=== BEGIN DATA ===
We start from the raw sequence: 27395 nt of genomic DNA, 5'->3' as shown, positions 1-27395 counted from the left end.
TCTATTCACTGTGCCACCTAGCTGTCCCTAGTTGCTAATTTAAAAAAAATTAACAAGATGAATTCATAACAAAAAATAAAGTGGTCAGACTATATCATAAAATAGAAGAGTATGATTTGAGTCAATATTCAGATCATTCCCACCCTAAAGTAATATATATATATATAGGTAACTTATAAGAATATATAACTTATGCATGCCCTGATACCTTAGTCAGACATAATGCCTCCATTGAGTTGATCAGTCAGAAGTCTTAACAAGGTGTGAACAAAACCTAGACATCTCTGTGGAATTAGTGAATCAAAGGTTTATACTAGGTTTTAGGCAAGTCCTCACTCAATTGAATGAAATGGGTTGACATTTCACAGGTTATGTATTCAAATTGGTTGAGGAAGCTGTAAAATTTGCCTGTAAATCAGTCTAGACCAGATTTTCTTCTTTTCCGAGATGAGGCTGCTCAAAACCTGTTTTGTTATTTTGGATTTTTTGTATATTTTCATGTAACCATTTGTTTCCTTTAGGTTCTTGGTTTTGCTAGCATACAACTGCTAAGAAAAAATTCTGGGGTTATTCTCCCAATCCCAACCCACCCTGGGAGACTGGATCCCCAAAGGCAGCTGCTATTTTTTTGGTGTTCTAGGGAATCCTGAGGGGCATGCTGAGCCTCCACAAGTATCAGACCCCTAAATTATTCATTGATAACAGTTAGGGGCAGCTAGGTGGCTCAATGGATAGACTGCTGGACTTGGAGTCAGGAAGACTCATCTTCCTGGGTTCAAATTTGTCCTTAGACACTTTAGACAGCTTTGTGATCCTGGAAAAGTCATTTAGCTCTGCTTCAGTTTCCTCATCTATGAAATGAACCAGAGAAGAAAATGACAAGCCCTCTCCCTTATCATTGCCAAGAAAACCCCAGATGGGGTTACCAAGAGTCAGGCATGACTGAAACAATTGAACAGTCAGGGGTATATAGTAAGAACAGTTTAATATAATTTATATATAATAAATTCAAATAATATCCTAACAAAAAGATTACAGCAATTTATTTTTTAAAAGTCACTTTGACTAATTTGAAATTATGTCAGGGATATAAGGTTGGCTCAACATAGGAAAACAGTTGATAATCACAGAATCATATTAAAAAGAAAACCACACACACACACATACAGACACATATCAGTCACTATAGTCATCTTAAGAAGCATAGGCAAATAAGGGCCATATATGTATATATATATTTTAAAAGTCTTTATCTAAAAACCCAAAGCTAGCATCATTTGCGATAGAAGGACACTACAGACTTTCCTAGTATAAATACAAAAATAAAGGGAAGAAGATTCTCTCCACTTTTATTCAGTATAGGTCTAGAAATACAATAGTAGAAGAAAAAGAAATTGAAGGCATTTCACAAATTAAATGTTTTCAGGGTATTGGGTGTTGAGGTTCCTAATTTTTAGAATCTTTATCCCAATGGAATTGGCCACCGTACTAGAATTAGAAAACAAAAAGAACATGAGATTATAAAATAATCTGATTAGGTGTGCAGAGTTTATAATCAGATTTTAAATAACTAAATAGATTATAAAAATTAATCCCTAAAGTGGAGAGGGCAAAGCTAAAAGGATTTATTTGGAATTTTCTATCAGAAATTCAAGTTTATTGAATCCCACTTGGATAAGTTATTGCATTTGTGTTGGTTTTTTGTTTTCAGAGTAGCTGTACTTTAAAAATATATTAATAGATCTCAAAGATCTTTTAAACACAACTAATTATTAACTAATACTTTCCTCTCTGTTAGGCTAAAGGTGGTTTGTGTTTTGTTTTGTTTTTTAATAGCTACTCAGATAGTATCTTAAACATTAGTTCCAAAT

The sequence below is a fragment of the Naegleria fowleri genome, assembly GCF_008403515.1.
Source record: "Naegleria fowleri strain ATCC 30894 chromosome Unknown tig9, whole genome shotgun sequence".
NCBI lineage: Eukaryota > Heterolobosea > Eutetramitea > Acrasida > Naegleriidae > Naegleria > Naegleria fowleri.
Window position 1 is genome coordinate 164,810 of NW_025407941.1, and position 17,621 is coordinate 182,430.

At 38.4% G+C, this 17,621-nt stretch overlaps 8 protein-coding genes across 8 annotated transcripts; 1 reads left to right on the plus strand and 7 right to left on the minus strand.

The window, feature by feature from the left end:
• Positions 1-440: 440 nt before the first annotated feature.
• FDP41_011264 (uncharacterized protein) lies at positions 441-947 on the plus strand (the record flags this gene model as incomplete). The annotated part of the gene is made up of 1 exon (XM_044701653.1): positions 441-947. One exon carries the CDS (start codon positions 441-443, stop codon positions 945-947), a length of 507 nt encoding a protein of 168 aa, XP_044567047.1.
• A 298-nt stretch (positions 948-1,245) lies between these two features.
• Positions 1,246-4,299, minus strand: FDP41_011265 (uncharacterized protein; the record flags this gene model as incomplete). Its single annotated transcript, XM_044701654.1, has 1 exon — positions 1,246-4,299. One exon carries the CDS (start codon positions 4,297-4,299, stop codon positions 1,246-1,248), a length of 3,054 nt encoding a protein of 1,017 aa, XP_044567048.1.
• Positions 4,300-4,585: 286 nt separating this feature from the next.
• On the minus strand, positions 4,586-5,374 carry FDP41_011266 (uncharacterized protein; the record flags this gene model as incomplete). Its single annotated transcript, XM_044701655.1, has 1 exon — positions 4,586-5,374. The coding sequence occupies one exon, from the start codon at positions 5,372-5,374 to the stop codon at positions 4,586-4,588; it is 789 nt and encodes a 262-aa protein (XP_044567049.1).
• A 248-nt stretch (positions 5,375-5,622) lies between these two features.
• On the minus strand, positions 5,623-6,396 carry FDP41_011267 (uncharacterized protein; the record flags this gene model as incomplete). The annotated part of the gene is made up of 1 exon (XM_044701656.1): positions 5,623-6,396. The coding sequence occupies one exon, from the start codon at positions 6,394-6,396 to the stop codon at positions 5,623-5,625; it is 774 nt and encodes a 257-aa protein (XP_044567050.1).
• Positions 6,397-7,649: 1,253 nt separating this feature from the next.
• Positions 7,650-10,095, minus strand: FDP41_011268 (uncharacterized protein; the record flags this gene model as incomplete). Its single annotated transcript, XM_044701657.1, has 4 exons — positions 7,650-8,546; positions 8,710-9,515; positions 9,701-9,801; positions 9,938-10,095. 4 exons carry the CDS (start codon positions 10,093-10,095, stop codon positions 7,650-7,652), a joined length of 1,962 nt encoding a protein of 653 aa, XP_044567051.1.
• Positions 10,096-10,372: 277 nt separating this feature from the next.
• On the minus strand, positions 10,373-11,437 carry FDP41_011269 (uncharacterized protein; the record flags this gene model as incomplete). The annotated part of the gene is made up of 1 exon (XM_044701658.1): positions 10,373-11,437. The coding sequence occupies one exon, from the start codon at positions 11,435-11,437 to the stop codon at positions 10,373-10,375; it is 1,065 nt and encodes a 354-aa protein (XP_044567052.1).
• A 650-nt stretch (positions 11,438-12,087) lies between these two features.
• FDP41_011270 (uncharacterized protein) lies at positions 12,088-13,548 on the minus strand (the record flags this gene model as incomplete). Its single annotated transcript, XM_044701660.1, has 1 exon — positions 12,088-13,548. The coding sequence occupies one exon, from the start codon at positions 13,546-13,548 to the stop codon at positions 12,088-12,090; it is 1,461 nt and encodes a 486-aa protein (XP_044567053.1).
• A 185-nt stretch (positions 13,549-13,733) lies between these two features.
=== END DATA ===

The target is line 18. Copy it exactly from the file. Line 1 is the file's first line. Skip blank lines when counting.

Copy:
• Positions 7,650-10,095, minus strand: FDP41_011268 (uncharacterized protein; the record flags this gene model as incomplete). Its single annotated transcript, XM_044701657.1, has 4 exons — positions 7,650-8,546; positions 8,710-9,515; positions 9,701-9,801; positions 9,938-10,095. 4 exons carry the CDS (start codon positions 10,093-10,095, stop codon positions 7,650-7,652), a joined length of 1,962 nt encoding a protein of 653 aa, XP_044567051.1.